Tens of thousands of people pursuing lives, professions, dreams, duties, of their own choosing–following their own paths. Ordinary people in the course of a typical morning, going about their daily lives. Individual paths running parallel, for a time–familiar strangers with the same commute, travelers on an airplane, a close-knit rescue company. Paths converging on a common destination. 3,016 individuals whose paths were senselessly cut short by terrorist attacks. The space made sacred through tragic loss, space where they passed their last ordinary moments.
We who are left can retrace their paths–walk where they walked, go where they went, be where they were–and remember them.
Where did they come from? Where were they going? How did they get there? What was their purpose for coming? The paths people took reveal something of who they are.
They tell of exceptional circumstances, emergency response, unintended detours and daily routines. They point to lives and jobs and homes and families and friends.
Following these paths turns us all into pilgrims. The paths of those who died run right alongside the paths of those who survived; people who were there that morning will recognize their own experience in the paths of others. And people from everywhere will discover common bonds along these paths and come to recognize the ones who made them, keeping their memories alive.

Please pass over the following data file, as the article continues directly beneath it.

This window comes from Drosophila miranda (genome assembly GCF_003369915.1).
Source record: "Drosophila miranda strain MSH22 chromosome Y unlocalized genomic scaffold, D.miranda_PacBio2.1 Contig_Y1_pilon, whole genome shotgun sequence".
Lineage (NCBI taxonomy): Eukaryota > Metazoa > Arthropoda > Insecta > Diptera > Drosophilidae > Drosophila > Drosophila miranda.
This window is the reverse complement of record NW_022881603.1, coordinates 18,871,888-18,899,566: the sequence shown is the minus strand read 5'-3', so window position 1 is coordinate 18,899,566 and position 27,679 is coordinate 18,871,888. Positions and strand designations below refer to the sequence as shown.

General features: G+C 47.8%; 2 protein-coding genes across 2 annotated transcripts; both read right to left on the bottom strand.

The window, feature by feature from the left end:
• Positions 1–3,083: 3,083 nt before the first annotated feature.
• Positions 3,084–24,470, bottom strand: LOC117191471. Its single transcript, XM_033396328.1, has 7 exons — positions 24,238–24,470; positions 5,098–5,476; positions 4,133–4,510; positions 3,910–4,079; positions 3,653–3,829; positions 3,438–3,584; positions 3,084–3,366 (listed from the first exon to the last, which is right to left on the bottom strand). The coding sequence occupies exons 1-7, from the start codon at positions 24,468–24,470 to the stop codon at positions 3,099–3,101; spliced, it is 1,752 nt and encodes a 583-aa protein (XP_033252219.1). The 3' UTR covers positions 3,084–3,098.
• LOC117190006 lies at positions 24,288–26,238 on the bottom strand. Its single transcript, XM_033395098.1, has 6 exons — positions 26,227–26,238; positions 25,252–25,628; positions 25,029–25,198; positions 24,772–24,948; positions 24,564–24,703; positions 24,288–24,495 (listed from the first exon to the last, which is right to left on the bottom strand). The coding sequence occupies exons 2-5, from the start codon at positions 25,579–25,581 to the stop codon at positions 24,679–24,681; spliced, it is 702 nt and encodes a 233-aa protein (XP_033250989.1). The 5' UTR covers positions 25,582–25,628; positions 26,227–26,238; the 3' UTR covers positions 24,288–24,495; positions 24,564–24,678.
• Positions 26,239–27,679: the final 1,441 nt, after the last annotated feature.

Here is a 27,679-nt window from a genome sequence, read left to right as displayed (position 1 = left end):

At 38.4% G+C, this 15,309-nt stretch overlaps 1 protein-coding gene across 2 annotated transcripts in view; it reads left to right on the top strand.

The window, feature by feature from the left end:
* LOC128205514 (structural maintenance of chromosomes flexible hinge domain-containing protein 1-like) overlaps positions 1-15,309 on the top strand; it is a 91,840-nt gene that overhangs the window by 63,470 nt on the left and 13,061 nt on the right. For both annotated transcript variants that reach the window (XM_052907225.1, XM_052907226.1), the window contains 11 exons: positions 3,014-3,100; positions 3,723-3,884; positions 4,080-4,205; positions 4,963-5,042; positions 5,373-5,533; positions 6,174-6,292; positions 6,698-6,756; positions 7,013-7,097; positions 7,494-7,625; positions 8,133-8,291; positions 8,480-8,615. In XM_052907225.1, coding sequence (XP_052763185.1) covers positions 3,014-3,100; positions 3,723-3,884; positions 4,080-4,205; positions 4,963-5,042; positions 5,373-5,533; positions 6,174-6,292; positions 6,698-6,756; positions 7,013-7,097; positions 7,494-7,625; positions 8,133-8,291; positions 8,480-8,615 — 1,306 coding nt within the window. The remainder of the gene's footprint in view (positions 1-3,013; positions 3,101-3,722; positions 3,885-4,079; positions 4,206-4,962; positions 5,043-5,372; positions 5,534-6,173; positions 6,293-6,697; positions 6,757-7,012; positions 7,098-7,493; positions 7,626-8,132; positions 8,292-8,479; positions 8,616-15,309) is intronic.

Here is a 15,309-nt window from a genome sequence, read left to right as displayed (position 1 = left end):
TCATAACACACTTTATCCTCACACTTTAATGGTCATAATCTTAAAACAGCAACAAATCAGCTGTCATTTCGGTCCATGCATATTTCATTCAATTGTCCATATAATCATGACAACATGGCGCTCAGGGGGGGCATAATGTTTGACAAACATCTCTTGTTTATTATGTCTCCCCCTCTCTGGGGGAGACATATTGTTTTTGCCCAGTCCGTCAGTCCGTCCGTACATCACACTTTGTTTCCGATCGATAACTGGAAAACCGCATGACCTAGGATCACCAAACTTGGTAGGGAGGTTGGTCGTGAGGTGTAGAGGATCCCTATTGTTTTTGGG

Where paths intersect, intermingle, and converge, they reveal affiliations, associations, communities, commonalities. Where paths accumulate, they reveal the activity and flow of the city and the country. They reflect the experience of individuals in a city, in architecture, in places that no longer exist.
As the city regenerates, new places and new destinations will be created, new pathways will emerge. But the paths of those who died–the space made sacred–will continue forever.
Continue to: Memorial Elements–Paths, Portraits, Destinations